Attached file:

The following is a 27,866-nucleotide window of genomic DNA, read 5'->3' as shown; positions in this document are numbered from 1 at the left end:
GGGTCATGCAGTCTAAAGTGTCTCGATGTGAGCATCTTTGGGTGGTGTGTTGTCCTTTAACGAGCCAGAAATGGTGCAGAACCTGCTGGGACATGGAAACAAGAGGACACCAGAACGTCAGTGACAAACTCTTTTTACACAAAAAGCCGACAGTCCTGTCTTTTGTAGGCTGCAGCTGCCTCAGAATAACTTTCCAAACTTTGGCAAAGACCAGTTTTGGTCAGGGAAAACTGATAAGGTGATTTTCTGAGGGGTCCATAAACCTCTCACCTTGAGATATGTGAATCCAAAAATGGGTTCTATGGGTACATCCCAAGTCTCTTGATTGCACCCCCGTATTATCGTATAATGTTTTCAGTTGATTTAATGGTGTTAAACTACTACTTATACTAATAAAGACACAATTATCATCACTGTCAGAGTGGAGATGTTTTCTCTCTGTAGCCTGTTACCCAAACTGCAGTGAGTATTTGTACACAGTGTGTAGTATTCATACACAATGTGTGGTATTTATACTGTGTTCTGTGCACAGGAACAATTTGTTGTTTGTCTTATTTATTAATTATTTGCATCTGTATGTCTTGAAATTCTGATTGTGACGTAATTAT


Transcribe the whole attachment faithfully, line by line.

The following is a 27,866-nucleotide window of genomic DNA, read 5'->3' as shown; positions in this document are numbered from 1 at the left end:
GGGTCATGCAGTCTAAAGTGTCTCGATGTGAGCATCTTTGGGTGGTGTGTTGTCCTTTAACGAGCCAGAAATGGTGCAGAACCTGCTGGGACATGGAAACAAGAGGACACCAGAACGTCAGTGACAAACTCTTTTTACACAAAAAGCCGACAGTCCTGTCTTTTGTAGGCTGCAGCTGCCTCAGAATAACTTTCCAAACTTTGGCAAAGACCAGTTTTGGTCAGGGAAAACTGATAAGGTGATTTTCTGAGGGGTCCATAAACCTCTCACCTTGAGATATGTGAATCCAAAAATGGGTTCTATGGGTACATCCCAAGTCTCTTGATTGCACCCCCGTATTATCGTATAATGTTTTCAGTTGATTTAATGGTGTTAAACTACTACTTATACTAATAAAGACACAATTATCATCACTGTCAGAGTGGAGATGTTTTCTCTCTGTAGCCTGTTACCCAAACTGCAGTGAGTATTTGTACACAGTGTGTAGTATTCATACACAATGTGTGGTATTTATACTGTGTTCTGTGCACAGGAACAATTTGTTGTTTGTCTTATTTATTAATTATTTGCATCTGTATGTCTTGAAATTCTGATTGTGACGTAATTAT